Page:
It’s fantastic news that Liverpool has won its High Court battle against Southampton, and doesn’t have to pay back the £18million it received in European grants, to help regenerate our facilities. Now it’s full steam ahead for our resurgent port, and who knows where that will lead?
“Liverpool’s waterfront was always the gateway to the city. It’s great to think that it could be again,” Liverpool’s Cruise Operations Manager, Angie Redhead says.
There is a sea change in cruising. Whereas once the pursuit was the preserve of retired company execs, Americans on a grand tour and empty nesters, now they’re one of the travel world’s fastest rising sectors. In the UK they’re a £2billion industry. And we’ll have a slice of that, thanks very much.
They’re statistics Angie knows only too well. And they’re why her and her team have been working tirelessly to transform our £21 million Pier Head terminal into a full turnaround facility – with the city welcoming a record 58 ships this season.
Now, following EU officials ruling that the city doesn’t have to pay back European funding (Southampton was crying foul play, and demanding that we refund every penny), Cruise Liverpool can plan for a future which includes a purpose built new terminal building at the Nicholas Island site on Pier Head.
Changing Liverpool’s operations to a full ‘turnaround’ is set to see the city’s economy spike by up to £2m per ship into the city, as passengers chose to overnight here ahead of their journey.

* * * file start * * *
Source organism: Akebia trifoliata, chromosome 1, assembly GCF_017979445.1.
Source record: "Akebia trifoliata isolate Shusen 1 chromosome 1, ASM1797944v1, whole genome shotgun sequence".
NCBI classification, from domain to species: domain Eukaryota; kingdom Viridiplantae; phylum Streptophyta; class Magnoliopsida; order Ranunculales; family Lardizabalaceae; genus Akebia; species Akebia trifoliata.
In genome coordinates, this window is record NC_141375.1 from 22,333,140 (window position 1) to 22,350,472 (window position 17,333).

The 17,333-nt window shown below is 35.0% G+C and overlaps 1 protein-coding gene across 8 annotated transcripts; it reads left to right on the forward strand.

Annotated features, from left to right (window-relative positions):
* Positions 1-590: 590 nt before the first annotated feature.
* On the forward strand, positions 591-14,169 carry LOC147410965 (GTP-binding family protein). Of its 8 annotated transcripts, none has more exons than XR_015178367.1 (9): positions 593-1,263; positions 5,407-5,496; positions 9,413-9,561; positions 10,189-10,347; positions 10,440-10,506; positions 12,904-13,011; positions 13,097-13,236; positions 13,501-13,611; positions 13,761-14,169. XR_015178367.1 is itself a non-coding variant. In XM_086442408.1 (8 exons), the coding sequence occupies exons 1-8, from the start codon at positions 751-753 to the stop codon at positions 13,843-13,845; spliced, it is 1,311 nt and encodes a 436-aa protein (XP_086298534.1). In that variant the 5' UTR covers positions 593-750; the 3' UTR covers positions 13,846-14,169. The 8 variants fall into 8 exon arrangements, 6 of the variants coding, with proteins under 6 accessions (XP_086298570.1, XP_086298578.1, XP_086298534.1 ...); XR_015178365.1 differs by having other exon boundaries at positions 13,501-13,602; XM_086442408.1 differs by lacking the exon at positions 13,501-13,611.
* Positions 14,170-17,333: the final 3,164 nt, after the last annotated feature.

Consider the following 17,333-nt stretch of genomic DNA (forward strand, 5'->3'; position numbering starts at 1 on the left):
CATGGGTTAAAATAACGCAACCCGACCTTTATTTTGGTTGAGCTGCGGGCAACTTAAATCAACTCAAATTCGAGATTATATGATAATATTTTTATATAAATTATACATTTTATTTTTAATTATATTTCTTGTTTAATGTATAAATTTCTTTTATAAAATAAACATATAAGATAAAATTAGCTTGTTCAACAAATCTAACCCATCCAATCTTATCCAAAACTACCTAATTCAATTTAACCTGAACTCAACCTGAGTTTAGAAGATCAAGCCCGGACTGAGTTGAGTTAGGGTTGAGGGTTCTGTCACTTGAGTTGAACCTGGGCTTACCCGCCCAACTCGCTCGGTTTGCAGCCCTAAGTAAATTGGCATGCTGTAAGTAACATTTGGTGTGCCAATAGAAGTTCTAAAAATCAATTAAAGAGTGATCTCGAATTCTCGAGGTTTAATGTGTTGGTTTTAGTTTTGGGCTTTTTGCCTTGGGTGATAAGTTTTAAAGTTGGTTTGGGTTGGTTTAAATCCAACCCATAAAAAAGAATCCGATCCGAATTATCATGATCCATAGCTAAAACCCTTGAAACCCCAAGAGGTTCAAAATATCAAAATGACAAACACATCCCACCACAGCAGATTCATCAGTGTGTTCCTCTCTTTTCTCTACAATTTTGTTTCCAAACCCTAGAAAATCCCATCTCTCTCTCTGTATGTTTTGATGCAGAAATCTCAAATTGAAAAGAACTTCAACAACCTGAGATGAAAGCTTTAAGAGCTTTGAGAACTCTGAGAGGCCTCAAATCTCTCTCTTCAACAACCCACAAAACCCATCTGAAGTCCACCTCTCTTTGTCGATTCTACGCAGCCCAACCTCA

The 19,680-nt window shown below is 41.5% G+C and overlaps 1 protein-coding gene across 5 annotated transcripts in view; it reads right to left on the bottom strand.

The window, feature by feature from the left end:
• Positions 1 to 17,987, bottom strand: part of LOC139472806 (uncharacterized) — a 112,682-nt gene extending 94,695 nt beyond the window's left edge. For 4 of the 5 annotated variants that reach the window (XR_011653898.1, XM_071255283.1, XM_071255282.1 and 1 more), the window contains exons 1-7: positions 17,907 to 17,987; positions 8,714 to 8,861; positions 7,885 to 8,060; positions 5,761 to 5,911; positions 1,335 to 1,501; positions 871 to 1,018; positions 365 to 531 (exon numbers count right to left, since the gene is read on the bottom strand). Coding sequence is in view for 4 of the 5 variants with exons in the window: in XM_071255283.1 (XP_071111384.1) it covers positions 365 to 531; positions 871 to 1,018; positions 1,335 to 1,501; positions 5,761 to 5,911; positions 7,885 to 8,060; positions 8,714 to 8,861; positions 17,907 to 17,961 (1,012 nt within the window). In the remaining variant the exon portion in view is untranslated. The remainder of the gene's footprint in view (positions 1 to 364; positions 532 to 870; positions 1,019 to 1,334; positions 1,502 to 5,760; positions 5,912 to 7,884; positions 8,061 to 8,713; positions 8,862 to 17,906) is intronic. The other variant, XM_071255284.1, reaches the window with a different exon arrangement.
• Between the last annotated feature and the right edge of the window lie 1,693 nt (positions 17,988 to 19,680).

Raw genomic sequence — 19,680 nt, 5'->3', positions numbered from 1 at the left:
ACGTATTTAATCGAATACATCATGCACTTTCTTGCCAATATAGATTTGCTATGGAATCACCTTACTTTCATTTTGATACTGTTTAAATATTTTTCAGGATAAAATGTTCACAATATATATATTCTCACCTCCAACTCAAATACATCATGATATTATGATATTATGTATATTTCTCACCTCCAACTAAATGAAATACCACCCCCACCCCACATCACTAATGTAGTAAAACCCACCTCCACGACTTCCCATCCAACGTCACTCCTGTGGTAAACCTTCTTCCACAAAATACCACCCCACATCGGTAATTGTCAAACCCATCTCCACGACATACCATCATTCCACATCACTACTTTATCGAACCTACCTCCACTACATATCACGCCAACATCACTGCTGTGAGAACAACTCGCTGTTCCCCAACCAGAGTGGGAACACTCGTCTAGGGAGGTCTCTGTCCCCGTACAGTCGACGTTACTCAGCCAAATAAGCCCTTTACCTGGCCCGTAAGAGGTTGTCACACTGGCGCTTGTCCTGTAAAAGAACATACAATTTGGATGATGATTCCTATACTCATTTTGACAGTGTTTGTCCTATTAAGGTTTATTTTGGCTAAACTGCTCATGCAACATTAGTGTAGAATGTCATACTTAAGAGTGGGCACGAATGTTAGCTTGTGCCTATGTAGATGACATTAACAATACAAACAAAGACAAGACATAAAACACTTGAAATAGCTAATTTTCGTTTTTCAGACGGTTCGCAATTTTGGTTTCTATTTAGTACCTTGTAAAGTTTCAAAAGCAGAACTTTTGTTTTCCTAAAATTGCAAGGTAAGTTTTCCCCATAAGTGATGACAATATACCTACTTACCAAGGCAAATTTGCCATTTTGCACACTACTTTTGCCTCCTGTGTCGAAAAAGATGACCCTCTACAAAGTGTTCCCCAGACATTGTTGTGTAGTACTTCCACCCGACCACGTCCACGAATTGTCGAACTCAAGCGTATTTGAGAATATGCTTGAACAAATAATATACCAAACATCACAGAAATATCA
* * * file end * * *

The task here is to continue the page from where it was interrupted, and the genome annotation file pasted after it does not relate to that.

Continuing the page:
VisitBritain’s Director of Travel Trade, Carl Walsh, said: “Liverpool’s done an incredible job of promoting itself as a world-class cruise port, and the fact that it’s done it in such a short time is almost unheard of.”
As Walsh states, our attractions – and our compact city centre – are tailor made for this new, buffet-style of travelling. And, er, let’s face it: it’s no wonder Southampton was pissed off. I mean, who’d willingly start their holiday there? Or, for that matter, end it? For us, it’s a Bestival embarkation point at best.
“It’s not surprising Liverpool’s such a hit with cruise passengers,” Walsh says, “as it offers unsurpassed visitor attractions within a half hour walk from the terminal, and such amazing history, not to mention the legacy of the Beatles. Put these together, and Liverpool’s appeal to Americans is a no brainer…”
Few world class cities have arrival points right at their heart – New York, Sydney and Stockholm do, and, after a fashion, so does Venice – but Liverpool’s new terminal is right alongside our UNESCO World Heritage site, and so finding a suitable location was always going to be an issue.
“Our marine infrastructure is considered the best in Europe,” Angie says, “But, because of the restrictions on the size of our site, we’re limited in what we can offer. But, considering all that, we’ve rolled out a facility that can deal with up to 3,500 passengers arriving. And we’ve done it at breakneck speed.”
Turnaround, Angie says, is about two things. Space and time. Get them right, and you can welcome today’s mega-liners, such as the recently arrived Discovery, the first of many this year.
“Passengers tell us that they’d like an alternative to Southampton, especially those from the north of England,” Angie says of a possible future positioning for Liverpool: that of a northern alternative to Southampton’s successful south coast operation.
We’ve always known how to extend a hand of friendship in Liverpool. And we know a thing or two about embarking on great voyages too. Maybe now is the time, finally, for us to return to our rightful position as the gateway to the world. Not merely a day’s shore leave.